7. ^ abc"Report on Plans and Priorities 2013–14". LAC. December 19, 2012. Retrieved May 31, 2013.
  8. ^ abc"Organization Profile – Library and Archives of Canada". Governor in Council Appointments. Government of Canada. June 5, 2014. Retrieved July 1, 2014.
  9. ^ abc"Justice Laws Website: An Act to establish the Library and Archives of Canada, to amend the Copyright Act and to amend certain Acts in consequence". Government of Canada. Archived from the original on March 29, 2012. Retrieved May 26, 2013.
  10. ^"House Government Bill – C-8, Royal Assent (37-3)". Parliament of Canada. Retrieved May 26, 2013.
  11. ^Shouldice, Alison (July 1, 2013). "Release of 1921 census data on hold". The Kingston Whig-Standard. Retrieved July 9, 2013.
  12. ^ abcd"Library and Archives Canada". Canada–France Archives. Archived from the original on March 3, 2016. Retrieved May 30, 2013.
  13. ^"Waldon, Freda Farrell". Hamilton Public Library. Retrieved April 12, 2021.
  14. ^"History of LH&A: Freda Farrell Waldon | HPL". Hpl.ca. Retrieved August 11, 2016.
  15. ^Wilson, Ian E. (1982). "'A Noble Dream': The Origins of the Public Archives of Canada". Archivaria. ACA (15): 16–35. Retrieved June 3, 2013.
  16. ^"Speech – Posthumous Tribute to Jean-Pierre Wallot". Government of Canada. March 26, 2012. Retrieved May 30, 2013.
  17. ^Snyder, Lorraine. [2006 February 7] 2015 June 5. "Library and Archives Canada." The Canadian Encyclopedia. Historica Canada.
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  19. ^"Financial Administration Act – Schedule I.1". Government of Canada. Retrieved May 31, 2013.
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  35. ^ abHall, Joseph (March 10, 2013). "Historical letters not wanted at Library and Archives Canada, critics say". Toronto Star. Retrieved May 26, 2013.
  36. ^ abCobb, Chris (May 3, 2013). "Record breaking". Ottawa Citizen. Archived from the original on May 30, 2013. Retrieved June 2, 2013.
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  40. ^ abCurry, Bill (May 1, 2012). "Visiting Library and Archives in Ottawa? Not without an appointment". The Globe and Mail. Retrieved May 31, 2013.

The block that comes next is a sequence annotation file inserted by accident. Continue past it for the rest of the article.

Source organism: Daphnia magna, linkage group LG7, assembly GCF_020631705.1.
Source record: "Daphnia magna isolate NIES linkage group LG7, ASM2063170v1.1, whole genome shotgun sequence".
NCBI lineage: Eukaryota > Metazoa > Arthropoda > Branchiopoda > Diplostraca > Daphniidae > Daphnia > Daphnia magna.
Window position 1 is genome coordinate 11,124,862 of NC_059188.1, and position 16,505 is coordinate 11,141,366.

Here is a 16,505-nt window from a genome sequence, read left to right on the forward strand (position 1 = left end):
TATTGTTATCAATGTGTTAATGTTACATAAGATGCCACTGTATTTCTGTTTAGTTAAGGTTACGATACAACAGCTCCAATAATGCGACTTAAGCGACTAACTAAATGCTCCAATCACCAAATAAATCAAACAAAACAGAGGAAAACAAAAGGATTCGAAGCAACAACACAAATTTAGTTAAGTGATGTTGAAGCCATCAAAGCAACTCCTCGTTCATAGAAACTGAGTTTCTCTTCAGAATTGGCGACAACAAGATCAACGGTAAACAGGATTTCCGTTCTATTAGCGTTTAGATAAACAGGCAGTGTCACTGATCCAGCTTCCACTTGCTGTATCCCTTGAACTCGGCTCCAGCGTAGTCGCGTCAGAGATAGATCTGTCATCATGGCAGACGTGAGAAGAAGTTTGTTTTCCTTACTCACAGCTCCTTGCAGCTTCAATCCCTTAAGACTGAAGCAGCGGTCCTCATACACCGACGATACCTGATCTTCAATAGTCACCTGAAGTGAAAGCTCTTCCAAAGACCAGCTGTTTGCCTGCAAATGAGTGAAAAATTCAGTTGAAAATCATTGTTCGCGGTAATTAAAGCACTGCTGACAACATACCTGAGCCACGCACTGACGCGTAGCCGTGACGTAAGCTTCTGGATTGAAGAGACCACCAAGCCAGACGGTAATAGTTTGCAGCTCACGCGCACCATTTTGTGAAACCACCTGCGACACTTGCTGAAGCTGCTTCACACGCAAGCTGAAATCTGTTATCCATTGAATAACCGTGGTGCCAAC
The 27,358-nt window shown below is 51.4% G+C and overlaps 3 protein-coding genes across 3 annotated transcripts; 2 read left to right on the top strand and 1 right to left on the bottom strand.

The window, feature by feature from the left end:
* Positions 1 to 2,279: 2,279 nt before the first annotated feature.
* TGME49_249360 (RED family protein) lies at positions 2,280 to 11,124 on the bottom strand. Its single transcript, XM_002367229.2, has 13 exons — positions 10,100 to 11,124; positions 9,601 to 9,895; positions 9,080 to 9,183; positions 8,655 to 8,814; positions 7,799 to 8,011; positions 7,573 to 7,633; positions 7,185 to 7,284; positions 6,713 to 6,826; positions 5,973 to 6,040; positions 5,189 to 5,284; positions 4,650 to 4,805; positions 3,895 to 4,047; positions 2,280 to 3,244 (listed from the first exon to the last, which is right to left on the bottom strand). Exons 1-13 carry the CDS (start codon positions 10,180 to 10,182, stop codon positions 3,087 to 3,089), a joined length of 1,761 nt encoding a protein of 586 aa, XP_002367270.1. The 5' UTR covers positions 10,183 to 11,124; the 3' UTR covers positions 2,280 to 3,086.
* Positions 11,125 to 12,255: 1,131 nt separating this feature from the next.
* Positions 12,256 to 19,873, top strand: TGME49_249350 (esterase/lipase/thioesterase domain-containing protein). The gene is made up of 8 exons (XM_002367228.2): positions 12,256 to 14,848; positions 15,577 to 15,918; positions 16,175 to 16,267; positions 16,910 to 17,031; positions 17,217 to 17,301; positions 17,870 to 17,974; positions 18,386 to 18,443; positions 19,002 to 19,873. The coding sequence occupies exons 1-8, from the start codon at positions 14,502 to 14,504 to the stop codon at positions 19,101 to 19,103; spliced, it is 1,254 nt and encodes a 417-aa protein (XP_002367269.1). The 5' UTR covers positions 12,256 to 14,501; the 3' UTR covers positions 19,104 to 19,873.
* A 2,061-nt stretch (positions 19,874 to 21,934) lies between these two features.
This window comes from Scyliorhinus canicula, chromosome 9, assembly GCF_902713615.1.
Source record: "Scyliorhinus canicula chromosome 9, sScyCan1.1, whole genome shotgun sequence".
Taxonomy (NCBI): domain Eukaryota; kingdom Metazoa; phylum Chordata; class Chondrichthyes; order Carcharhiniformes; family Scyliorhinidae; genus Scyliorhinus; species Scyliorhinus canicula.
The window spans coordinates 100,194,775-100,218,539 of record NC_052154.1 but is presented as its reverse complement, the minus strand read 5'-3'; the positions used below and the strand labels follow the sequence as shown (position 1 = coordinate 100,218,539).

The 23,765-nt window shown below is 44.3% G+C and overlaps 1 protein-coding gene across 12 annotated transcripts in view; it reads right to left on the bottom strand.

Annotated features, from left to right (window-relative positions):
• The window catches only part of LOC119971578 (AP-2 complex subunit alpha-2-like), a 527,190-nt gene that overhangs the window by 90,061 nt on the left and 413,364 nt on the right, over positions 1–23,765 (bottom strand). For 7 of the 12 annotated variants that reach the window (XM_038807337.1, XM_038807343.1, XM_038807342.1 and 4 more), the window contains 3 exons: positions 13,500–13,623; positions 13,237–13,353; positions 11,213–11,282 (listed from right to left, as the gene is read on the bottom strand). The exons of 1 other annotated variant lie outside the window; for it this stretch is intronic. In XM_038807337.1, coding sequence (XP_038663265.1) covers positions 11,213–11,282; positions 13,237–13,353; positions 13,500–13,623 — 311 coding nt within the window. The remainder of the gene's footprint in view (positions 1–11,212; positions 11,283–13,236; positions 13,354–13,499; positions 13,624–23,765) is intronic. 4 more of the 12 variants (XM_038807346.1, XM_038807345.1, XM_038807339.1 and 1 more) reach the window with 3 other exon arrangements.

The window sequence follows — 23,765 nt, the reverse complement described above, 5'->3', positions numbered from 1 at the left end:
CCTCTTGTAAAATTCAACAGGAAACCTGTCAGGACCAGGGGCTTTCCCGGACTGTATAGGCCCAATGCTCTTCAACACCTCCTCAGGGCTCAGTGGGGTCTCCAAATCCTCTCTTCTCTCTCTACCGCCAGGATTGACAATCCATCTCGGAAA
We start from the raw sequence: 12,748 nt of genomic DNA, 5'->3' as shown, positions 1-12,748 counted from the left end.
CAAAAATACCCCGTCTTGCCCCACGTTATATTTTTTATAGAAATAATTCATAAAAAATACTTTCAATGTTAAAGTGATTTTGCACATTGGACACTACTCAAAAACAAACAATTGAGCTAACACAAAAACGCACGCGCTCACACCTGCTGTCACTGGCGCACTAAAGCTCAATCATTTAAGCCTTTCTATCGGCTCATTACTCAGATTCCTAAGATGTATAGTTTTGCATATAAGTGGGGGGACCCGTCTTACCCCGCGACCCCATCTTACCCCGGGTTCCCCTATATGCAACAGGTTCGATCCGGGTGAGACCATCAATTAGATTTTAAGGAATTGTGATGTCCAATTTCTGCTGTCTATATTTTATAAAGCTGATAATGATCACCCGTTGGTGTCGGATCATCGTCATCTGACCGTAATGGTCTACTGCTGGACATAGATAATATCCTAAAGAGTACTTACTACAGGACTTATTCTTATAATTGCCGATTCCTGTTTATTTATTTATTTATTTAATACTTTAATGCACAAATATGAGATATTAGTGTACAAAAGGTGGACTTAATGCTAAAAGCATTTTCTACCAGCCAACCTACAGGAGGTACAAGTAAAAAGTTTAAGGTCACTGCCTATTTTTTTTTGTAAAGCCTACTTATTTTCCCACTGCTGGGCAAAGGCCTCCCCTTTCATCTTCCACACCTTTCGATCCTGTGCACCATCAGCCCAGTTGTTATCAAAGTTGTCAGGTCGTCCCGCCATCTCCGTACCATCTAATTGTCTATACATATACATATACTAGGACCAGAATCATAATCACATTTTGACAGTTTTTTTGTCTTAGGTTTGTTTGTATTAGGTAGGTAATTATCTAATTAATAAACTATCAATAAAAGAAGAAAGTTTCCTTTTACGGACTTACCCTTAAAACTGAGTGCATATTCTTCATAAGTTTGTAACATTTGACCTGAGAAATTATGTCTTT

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  53. ^"Montel Awarded the Library and Archives Canada New Collection Storage Facility High Bay Metal Storage Shelving Contract". Montel. January 18, 2012. Retrieved May 27, 2013.
  54. ^Butler, Don (February 28, 2013). "Museums mostly unconcerned about loss of federal funding". Ottawa Citizen. Archived from the original on June 30, 2013. Retrieved May 27, 2013.
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  64. ^Levene, Mark (2010). "Documentary Heritage Development Framework"(PDF). LAC. Archived from the original(PDF) on July 3, 2014. Retrieved June 5, 2013.
  65. ^"Canadian Digital Information Strategy (CDIS): Final Report of consultations with stakeholder communities 2005 to 2008"(PDF). LAC. Archived from the original(PDF) on December 22, 2013. Retrieved June 5, 2013.
  66. ^"Shaping Our Continuing Memory Collectively: A Representative Documentary Heritage"(PDF). LAC. Retrieved June 5, 2013.
  67. ^ abc"Stephen Harper should appoint a pro to head Canada's library and archives: Editorial". Toronto Star. May 21, 2013. Retrieved June 5, 2013.
  68. ^ abc"Heritage minister looks at restoring local archives program". CBC. June 10, 2013. Retrieved June 11, 2013.
  69. ^ abcCobb, Chris (June 10, 2013). "Heritage Minister James Moore wants axed Library and Archives Canada NADP program restored". Ottawa Citizen. Archived from the original on June 19, 2013. Retrieved June 11, 2013.
  70. ^"Ex Libris Association Timeline on Library and Archives Canada Service Decline". Ex Libris Association. Retrieved March 18, 2017.
  71. ^"National museums, Canada Council spared cuts". CBC News. March 29, 2012. Retrieved May 26, 2013.
  72. ^"Federal libraries, archives shutting down". CBC News. May 2, 2012. Retrieved May 31, 2013.
  73. ^ abFontaine, Alana (May 2, 2012). "CLA dismayed by impact of budget cuts on federal libraries" (Press release). CLA. Archived from the original on November 16, 2012. Retrieved May 31, 2013.